The West African maritime security situation is at breaking point. Seafarer's lives are at risk from ever-increasing violent attacks and Nigerian pirates are operating with increased impunity. Maritime criminals have honed their business plan; they know the price point of insurers and the value of a crew member’s life. In turn, shipowners have weighed up the cost of improved security measures against insurance premiums and know where their margins lie. Operating in the Gulf of Guinea continues to present a serious and persistent threat to the safety and security of crews and vessels. 2020 saw 136 seafarers abducted in 27 incidents. Evidence also shows that attacks are becoming increasingly violent – the use of guns was reported in over 80% of kidnapping incidents last year.
Additionally, kidnappings are happening farther offshore and larger groups of seafarers are being abducted. Nation states in West Africa are overwhelmed; like the rest of the world, they are dealing with the effects of a global pandemic set against long-term economic and societal instability overseen by endemic corruption at the highest levels. Change must be homegrown, but the international community still has a part to play in being accountable for its actions and in supporting and empowering local security forces through knowledge sharing and partnerships.
Several regional frameworks have been implemented to solve piracy in West Africa.These include the Yaoundé Code of Conduct, which promoted information sharing and reporting, interdicting suspicious vessels, and ensuring apprehension and prosecution; the Lomé Charter, which was signed by 36 countries within the framework of the African Union, and created a legally binding regional commitment to the combating of maritime crime and piracy via several measures, including harmonising national legislation, guaranteeing resources to maritime security and safety, and state responsibility to patrol the anchorage areas, the EEZ, and the continental shelf; and the ECOWAS Integrated Maritime Strategy, which focuses on interagency collaboration at the national level to bring together the wide variety of stakeholders involved (e.g. the EU, UNODC Germany, Denmark, regional security and defence, law enforcement, humanitarian and social affairs, shipping, and port authorities). However, while the Gulf of Guinea remains the most dangerous environment for commercial maritime operations, it remains vital that implementation of these supranational measures be held to account. Cooperation between coastal states is especially pertinent considering the increasingly sophisticated and frequent attacks occurring on the high seas, where effectively addressing piracy is beyond the unilateral capacity of most regional states.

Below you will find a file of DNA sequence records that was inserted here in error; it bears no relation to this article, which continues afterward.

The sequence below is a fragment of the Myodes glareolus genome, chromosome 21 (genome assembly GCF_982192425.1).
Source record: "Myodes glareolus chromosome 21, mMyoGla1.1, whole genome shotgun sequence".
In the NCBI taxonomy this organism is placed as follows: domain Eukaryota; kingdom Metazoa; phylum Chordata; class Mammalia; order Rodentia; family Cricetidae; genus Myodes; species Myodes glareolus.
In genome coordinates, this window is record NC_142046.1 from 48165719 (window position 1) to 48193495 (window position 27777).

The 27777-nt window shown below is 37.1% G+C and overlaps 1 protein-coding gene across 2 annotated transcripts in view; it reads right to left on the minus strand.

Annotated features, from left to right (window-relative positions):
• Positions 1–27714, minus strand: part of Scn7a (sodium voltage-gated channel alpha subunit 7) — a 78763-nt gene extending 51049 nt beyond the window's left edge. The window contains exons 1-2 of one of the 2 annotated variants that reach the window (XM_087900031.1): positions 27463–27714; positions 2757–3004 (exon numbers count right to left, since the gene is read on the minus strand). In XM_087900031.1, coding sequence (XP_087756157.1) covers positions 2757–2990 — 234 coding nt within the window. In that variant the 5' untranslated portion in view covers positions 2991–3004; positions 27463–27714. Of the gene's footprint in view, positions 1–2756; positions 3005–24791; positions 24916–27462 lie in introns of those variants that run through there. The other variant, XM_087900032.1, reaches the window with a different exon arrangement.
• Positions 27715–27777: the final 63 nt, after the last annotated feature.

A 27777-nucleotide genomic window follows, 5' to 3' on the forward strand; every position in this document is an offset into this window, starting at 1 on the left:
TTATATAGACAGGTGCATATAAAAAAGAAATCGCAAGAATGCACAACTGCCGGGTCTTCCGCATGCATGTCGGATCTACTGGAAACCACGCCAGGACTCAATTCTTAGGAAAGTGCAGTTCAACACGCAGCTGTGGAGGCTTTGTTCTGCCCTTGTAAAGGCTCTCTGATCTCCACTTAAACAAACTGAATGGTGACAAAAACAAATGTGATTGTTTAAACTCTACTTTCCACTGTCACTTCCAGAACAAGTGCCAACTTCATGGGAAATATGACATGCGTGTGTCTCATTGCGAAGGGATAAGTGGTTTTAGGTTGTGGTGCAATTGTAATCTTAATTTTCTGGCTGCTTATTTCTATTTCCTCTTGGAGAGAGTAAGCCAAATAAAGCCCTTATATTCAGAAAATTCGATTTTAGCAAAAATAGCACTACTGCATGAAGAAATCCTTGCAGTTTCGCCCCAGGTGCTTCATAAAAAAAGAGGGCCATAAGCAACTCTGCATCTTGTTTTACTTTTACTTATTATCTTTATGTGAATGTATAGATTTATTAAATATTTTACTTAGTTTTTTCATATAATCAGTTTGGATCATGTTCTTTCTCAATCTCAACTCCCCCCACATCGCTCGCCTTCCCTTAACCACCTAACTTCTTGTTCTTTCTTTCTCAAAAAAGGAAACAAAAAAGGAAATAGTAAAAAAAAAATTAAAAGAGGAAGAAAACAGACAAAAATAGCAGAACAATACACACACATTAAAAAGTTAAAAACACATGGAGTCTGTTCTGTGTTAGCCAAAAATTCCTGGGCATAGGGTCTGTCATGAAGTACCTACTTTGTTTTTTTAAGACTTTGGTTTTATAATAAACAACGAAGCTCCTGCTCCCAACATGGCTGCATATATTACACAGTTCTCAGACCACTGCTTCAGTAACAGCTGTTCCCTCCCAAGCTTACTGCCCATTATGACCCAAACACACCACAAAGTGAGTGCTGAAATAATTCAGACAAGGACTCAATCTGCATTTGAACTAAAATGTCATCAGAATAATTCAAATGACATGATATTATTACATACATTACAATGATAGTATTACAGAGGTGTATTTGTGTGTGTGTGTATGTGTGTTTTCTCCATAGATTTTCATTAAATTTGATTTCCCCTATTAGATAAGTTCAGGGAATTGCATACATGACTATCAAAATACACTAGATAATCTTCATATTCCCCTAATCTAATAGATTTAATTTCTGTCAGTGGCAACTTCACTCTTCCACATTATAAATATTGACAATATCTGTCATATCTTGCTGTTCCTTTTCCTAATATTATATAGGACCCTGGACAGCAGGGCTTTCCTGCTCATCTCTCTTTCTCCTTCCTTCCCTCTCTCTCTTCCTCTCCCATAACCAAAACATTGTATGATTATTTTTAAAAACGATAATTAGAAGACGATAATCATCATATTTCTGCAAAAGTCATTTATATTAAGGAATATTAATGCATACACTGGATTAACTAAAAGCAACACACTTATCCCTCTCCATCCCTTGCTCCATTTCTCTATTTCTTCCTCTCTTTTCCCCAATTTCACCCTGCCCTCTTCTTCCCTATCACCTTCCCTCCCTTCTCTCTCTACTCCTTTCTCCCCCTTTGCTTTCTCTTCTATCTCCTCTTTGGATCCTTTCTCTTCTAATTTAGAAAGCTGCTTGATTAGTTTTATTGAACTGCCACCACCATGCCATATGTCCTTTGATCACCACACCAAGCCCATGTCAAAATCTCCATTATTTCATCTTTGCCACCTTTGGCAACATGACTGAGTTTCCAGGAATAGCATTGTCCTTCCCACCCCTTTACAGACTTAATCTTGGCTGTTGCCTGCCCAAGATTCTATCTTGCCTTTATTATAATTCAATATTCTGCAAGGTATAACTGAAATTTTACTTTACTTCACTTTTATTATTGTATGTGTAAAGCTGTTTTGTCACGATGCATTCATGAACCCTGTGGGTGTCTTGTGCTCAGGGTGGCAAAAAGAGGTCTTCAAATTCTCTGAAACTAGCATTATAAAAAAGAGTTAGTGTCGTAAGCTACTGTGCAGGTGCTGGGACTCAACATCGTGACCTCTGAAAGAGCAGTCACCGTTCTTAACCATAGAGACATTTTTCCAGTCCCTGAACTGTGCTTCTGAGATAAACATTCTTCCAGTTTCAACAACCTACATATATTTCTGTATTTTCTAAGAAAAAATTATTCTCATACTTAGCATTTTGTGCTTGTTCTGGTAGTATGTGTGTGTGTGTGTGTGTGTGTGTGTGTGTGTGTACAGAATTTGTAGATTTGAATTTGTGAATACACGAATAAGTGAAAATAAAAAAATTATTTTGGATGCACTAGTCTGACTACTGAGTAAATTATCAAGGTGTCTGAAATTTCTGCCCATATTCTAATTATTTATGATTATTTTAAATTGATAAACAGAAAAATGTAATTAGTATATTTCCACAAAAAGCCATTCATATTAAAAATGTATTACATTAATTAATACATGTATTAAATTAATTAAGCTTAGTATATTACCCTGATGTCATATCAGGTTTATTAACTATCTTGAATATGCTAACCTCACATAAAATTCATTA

When, and indeed if, fully implemented, these frameworks have the potential to significantly reduce maritime crime and piracy in West Africa, yet positive rhetoric is still to be met with substantial implementation and progress.
For example, in the Yaoundé Code of Conduct, parties committed to strengthen and harmonise legislation to prevent pirates from finding more lenient treatment across jurisdictions, yet Nigeria remains the only country that has adopted the appropriate laws. The European Union committed to its “Gulf of Guinea action plan” in 2014 yet only committed to a pilot case of its ‘Coordinated Maritime Presences’ concepts 7 years later, at the beginning of 2021. The need for effective and speedy implementation of the agreed regional frameworks remains urgent.
On the 2nd of January 2020, in an incident off the coast of Nigeria, pirates managed to get the upper hand in a firefight with security personnel embarked on the oil dredger Ambika and were able to abduct three crew members, killing 4 military armed personnel.
No regional frameworks currently make appropriate provision for the integrated and controlled involvement of the Private Maritime Security sector. Requisite legal frameworks would significantly enhance the security of the waters of the Gulf of Guinea. Though positive rhetoric and well-intentioned programs are abundant in the Gulf of Guinea, the crucial challenge is turning the tide of poor implementation into substantive action and concrete results.